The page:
Workstation market continues to slip
- 03 August, 2001 11:26
The world-wide workstation market, smarting from a soft economy and demand drying up, continued to stumble during the second quarter of the year, with shipments sinking almost 15 per cent from the same period last year, according to preliminary results from a study by Dataquest, a unit of Gartner.
Not even Intel's new 64-bit Itanium chip could boost the market, which posted its third consecutive quarter of declines, Dataquest reported. The total number of units shipped in the second quarter this year was 344,580, down 14.6 per cent from the same period in 2000.
According to Dataquest analysts, even though Itanium was introduced to workstations in the second quarter, high-end workstation users tend to be conservative and are waiting for the next generation of the speedy chip before they make a buy.
But the market's disappointing results could not all be pegged on Itanium's slow start and the slumping economy.
The "reality check" is that "endless demand for branded workstations just doesn't exist in the market," Gartner Dataquest workstation analyst Pia Rieppo said in a statement.
In fact, Dell Computer and IBM were the only vendors to experience growth during the quarter. Dell's shipments increased by 14.1 per cent in the second quarter over the same period last year, to over 108,000 units shipped.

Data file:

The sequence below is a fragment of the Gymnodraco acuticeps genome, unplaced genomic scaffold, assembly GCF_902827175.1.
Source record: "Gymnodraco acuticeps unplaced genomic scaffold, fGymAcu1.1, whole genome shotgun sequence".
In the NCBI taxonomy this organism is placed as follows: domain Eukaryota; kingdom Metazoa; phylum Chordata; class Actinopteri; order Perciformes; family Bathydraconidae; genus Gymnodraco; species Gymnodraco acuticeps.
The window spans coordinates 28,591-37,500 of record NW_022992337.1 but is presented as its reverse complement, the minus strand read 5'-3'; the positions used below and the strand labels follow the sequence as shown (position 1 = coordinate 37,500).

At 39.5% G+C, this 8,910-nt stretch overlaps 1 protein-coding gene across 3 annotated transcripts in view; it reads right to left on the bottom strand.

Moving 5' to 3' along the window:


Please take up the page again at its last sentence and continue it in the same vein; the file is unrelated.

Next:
Still, according to Dataquest, Dell's results are not spectacular given the company halved its growth rate from the past few years.
IBM showed a slight growth increase of 0.4 per cent, shipping 44,500 units for the second quarter of this year. The growth was due to the fact it revamped its low-end systems pricing, the researcher said.
Hewlett-Packard (HP) meanwhile, posted the biggest decline, shipping 42.3 per cent fewer units during the quarter over last year. According to Dataquest, HP took the hit when it reorganised workstations into a single product line and implemented changes to its channel strategy.
Other vendors who suffered second-quarter doldrums included Compaq Computer, reporting a 27.3 per cent drop-off in workstation shipments and Sun Microsystems, shipping 17.2 per cent fewer units in the period.
Another problem due to plague all vendors, according to the researcher, is consumers failing to see the advantage of low-end workstations over PCs.
"Many workstation end users run low-end applications that may not benefit from workstation class service and support," Rieppo stated.